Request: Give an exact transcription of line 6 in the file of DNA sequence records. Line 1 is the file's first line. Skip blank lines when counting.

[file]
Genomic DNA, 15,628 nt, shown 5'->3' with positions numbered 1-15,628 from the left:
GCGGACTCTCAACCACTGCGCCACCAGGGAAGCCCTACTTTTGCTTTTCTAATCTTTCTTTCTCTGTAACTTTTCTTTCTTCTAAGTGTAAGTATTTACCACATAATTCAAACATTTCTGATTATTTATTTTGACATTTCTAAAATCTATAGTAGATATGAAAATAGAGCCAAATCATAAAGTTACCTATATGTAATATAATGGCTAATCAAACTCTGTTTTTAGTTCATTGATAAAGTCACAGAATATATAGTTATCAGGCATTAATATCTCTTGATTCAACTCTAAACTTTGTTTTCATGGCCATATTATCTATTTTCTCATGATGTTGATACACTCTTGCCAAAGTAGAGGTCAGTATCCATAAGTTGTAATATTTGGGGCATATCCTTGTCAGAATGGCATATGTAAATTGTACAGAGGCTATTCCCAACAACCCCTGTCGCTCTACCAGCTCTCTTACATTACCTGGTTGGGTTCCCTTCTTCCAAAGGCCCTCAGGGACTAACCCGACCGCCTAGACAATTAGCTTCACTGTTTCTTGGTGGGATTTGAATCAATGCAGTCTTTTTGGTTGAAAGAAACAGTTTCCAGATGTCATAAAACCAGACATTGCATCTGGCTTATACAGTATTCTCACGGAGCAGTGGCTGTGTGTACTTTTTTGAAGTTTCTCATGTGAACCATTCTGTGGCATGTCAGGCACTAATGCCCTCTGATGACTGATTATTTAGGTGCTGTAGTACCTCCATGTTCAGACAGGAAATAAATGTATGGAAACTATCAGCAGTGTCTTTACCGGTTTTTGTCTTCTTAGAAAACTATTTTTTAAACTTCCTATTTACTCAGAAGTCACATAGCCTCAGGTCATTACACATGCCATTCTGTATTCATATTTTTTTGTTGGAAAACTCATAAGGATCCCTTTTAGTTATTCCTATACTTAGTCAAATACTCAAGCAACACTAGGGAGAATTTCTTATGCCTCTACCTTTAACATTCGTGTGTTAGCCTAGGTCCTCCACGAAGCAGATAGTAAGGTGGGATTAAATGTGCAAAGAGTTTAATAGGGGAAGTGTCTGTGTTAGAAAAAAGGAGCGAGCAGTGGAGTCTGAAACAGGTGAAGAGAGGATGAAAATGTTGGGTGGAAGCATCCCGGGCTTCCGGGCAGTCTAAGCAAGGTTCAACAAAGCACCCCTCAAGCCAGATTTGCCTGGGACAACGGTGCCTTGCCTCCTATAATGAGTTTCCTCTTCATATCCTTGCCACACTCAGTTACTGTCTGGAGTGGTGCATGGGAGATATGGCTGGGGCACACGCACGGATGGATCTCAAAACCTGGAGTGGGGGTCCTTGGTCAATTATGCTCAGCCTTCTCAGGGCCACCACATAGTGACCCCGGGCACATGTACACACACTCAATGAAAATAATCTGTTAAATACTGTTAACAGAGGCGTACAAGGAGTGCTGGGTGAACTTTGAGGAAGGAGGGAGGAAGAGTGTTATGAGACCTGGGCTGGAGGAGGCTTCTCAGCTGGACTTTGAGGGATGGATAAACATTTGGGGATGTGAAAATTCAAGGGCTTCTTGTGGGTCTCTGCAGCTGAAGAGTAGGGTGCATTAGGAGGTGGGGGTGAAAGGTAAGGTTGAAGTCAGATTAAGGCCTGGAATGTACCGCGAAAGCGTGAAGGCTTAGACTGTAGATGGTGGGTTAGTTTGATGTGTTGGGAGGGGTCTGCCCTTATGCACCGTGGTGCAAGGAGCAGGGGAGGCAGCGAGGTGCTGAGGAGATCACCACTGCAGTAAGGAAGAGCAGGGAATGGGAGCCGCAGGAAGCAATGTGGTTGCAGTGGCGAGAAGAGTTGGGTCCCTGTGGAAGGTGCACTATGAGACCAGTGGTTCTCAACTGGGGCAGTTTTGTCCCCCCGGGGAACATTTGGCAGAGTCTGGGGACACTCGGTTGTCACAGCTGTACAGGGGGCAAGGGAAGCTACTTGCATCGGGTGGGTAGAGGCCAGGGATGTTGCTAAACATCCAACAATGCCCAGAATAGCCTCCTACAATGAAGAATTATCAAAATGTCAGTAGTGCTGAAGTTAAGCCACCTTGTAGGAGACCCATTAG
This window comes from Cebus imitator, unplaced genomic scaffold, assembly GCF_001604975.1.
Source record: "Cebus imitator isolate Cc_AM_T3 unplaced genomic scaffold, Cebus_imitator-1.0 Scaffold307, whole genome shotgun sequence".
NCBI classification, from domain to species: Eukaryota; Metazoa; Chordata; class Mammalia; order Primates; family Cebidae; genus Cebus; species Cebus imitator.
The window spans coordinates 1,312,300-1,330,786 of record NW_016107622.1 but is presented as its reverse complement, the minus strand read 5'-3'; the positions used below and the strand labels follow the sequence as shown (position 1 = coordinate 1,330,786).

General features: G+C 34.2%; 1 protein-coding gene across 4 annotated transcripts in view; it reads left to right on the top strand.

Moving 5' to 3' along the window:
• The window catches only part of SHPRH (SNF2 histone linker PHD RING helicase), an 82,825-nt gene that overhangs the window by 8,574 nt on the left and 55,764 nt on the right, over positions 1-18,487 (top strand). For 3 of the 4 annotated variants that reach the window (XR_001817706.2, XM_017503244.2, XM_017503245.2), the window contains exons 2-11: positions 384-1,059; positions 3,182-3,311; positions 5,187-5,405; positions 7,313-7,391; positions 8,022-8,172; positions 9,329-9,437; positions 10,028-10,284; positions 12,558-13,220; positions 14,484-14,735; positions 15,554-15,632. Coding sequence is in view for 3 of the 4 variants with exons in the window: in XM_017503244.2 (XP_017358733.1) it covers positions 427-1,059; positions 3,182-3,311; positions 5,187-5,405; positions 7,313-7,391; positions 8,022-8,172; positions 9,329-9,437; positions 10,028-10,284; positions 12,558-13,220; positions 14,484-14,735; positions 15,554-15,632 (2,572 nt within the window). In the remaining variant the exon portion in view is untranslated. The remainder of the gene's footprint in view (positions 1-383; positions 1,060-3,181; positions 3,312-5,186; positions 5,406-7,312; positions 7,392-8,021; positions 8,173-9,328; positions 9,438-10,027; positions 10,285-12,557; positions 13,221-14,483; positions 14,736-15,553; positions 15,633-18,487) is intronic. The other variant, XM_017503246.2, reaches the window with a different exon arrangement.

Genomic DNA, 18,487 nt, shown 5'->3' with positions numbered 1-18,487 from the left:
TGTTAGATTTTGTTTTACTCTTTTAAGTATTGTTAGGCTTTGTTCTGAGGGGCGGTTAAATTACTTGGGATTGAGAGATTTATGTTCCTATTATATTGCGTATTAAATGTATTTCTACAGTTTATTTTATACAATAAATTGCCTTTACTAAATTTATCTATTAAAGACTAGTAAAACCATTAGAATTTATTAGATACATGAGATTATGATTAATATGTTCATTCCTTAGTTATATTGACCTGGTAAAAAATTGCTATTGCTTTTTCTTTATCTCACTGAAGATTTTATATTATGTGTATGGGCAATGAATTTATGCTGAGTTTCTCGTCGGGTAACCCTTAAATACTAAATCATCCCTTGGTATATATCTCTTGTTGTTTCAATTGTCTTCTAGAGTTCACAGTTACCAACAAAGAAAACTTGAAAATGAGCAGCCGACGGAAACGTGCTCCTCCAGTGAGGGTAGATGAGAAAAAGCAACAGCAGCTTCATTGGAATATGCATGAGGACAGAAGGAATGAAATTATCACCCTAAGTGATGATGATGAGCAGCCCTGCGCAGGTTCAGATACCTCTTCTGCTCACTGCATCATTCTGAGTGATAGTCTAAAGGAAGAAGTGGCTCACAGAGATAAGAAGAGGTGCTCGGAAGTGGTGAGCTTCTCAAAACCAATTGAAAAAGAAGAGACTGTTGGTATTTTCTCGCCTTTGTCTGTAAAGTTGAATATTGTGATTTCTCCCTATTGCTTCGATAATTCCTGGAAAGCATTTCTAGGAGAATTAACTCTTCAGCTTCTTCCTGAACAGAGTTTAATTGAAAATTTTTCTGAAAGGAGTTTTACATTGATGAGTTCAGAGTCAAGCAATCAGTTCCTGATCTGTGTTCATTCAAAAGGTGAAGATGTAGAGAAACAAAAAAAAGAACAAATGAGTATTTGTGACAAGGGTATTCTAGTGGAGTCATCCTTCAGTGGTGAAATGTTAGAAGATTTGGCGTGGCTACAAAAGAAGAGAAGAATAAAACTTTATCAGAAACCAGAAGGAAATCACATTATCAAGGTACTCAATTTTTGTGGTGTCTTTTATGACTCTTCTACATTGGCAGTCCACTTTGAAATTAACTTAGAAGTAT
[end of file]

The window spans coordinates 1,312,300-1,330,786 of record NW_016107622.1 but is presented as its reverse complement, the minus strand read 5'-3'; the positions used below and the strand labels follow the sequence as shown (position 1 = coordinate 1,330,786).